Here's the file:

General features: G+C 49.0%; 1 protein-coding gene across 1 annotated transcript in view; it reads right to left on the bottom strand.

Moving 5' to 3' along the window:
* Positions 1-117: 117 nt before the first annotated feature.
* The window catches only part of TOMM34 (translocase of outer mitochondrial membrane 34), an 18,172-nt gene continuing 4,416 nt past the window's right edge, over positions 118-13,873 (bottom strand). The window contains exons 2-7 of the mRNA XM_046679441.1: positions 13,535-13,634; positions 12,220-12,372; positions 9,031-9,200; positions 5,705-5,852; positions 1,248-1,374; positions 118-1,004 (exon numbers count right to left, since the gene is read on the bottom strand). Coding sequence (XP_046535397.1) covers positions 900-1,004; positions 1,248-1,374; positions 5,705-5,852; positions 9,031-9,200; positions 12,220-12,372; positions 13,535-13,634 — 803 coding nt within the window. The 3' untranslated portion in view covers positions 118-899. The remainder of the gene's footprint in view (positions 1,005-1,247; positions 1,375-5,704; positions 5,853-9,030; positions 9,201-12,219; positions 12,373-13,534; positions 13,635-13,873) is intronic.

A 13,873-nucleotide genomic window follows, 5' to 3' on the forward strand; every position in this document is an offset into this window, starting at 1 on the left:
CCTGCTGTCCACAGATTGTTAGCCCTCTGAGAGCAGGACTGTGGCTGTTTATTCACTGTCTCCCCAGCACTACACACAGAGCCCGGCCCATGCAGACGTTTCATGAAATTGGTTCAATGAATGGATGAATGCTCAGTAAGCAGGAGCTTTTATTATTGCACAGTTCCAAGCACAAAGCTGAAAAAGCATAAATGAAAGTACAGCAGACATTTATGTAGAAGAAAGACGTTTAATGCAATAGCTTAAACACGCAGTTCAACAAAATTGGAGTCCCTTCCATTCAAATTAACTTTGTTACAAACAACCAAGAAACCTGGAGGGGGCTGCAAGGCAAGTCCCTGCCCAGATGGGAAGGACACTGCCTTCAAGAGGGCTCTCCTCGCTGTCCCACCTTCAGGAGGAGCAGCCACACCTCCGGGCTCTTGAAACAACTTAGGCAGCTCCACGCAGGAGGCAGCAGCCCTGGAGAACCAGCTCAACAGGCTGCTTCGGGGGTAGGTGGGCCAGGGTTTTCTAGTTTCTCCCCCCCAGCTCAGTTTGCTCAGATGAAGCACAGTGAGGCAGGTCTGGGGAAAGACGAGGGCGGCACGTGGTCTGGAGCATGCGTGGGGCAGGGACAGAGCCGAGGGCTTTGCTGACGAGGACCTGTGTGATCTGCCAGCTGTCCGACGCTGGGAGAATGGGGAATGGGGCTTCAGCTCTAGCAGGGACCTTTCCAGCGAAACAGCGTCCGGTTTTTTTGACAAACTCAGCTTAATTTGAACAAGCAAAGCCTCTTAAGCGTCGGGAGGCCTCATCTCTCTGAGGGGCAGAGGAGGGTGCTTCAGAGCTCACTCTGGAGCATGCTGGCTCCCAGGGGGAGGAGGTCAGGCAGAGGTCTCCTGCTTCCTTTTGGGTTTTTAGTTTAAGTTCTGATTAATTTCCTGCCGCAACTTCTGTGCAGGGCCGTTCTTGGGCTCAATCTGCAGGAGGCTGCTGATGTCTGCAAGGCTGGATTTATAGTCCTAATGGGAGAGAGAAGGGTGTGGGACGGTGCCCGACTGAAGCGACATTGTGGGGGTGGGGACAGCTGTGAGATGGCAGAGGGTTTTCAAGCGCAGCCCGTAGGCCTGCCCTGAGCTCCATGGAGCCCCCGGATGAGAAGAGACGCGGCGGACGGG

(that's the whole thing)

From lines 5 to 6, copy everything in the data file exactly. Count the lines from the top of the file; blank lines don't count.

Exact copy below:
A 13,873-nucleotide genomic window follows, 5' to 3' on the forward strand; every position in this document is an offset into this window, starting at 1 on the left:
CCTGCTGTCCACAGATTGTTAGCCCTCTGAGAGCAGGACTGTGGCTGTTTATTCACTGTCTCCCCAGCACTACACACAGAGCCCGGCCCATGCAGACGTTTCATGAAATTGGTTCAATGAATGGATGAATGCTCAGTAAGCAGGAGCTTTTATTATTGCACAGTTCCAAGCACAAAGCTGAAAAAGCATAAATGAAAGTACAGCAGACATTTATGTAGAAGAAAGACGTTTAATGCAATAGCTTAAACACGCAGTTCAACAAAATTGGAGTCCCTTCCATTCAAATTAACTTTGTTACAAACAACCAAGAAACCTGGAGGGGGCTGCAAGGCAAGTCCCTGCCCAGATGGGAAGGACACTGCCTTCAAGAGGGCTCTCCTCGCTGTCCCACCTTCAGGAGGAGCAGCCACACCTCCGGGCTCTTGAAACAACTTAGGCAGCTCCACGCAGGAGGCAGCAGCCCTGGAGAACCAGCTCAACAGGCTGCTTCGGGGGTAGGTGGGCCAGGGTTTTCTAGTTTCTCCCCCCCAGCTCAGTTTGCTCAGATGAAGCACAGTGAGGCAGGTCTGGGGAAAGACGAGGGCGGCACGTGGTCTGGAGCATGCGTGGGGCAGGGACAGAGCCGAGGGCTTTGCTGACGAGGACCTGTGTGATCTGCCAGCTGTCCGACGCTGGGAGAATGGGGAATGGGGCTTCAGCTCTAGCAGGGACCTTTCCAGCGAAACAGCGTCCGGTTTTTTTGACAAACTCAGCTTAATTTGAACAAGCAAAGCCTCTTAAGCGTCGGGAGGCCTCATCTCTCTGAGGGGCAGAGGAGGGTGCTTCAGAGCTCACTCTGGAGCATGCTGGCTCCCAGGGGGAGGAGGTCAGGCAGAGGTCTCCTGCTTCCTTTTGGGTTTTTAGTTTAAGTTCTGATTAATTTCCTGCCGCAACTTCTGTGCAGGGCCGTTCTTGGGCTCAATCTGCAGGAGGCTGCTGATGTCTGCAAGGCTGGATTTATAGTCCTAATGGGAGAGAGAAGGGTGTGGGACGGTGCCCGACTGAAGCGACATTGTGGGGGTGGGGACAGCTGTGAGATGGCAGAGGGTTTTCAAGCGCAGCCCGTAGGCCTGCCCTGAGCTCCATGGAGCCCCCGGATGAGAAGAGACGCGGCGGACGGG